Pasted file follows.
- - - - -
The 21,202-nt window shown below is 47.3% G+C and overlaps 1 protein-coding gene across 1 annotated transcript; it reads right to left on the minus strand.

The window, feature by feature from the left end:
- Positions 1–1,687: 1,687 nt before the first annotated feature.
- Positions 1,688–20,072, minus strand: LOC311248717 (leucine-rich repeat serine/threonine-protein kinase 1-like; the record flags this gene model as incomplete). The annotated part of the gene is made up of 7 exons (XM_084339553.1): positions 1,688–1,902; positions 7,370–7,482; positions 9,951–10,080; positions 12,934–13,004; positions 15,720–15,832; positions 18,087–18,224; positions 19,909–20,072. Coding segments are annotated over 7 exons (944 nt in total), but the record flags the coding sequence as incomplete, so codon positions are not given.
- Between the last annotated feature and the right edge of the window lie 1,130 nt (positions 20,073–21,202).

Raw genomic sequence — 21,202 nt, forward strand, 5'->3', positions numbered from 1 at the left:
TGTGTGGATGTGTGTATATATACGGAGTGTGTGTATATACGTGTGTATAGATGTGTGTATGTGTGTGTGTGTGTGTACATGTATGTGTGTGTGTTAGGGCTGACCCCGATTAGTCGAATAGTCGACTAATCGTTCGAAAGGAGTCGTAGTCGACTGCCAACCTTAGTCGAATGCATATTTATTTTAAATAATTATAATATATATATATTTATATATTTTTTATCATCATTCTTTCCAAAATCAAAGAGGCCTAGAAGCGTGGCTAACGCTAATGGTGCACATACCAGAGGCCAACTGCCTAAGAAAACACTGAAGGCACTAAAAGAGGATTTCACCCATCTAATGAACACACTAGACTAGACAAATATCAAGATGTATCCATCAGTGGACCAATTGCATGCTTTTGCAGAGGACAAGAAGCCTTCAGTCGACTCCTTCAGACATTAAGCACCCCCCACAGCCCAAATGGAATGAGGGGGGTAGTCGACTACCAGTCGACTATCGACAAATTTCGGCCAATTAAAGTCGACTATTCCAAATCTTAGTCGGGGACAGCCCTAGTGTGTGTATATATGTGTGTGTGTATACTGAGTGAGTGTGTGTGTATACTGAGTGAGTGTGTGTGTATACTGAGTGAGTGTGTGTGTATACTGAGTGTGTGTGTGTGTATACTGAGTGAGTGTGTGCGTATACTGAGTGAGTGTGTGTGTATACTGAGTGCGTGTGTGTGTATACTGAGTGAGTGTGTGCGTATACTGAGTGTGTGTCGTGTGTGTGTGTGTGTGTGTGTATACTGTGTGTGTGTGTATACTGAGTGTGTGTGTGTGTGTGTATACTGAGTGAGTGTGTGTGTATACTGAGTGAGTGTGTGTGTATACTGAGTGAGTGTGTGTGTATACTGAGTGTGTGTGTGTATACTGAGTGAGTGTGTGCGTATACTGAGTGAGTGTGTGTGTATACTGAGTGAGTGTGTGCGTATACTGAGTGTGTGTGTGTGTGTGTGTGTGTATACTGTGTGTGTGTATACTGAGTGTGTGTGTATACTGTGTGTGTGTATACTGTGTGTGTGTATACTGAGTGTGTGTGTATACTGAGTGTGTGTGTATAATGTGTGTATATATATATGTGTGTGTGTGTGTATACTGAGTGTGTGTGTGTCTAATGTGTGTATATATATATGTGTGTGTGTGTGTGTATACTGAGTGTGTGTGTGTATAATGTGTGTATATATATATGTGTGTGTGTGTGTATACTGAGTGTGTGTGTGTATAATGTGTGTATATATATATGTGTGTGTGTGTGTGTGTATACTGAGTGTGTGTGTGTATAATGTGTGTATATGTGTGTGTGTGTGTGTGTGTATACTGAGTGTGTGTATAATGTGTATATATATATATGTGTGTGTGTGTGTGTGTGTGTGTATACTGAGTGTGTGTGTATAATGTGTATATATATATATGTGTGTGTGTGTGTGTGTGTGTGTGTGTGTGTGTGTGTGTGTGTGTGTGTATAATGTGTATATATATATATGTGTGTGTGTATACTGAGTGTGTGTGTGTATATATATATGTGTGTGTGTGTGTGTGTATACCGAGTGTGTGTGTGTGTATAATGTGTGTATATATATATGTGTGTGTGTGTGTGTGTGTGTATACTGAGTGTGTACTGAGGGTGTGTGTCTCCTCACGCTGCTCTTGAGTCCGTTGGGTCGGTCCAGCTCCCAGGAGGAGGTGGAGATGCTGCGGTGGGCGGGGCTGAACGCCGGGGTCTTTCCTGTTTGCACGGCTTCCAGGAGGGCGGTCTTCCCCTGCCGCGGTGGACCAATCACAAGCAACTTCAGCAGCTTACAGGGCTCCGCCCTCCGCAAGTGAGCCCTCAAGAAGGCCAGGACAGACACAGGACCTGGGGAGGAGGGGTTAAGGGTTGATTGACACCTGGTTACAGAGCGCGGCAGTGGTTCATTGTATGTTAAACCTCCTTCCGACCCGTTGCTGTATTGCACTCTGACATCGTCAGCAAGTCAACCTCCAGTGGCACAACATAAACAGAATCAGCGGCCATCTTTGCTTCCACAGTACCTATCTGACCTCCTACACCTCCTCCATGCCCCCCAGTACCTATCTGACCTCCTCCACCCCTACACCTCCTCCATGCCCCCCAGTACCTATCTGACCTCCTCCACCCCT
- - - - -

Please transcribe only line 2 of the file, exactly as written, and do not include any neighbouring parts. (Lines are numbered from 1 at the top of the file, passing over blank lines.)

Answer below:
The window, feature by feature from the left end: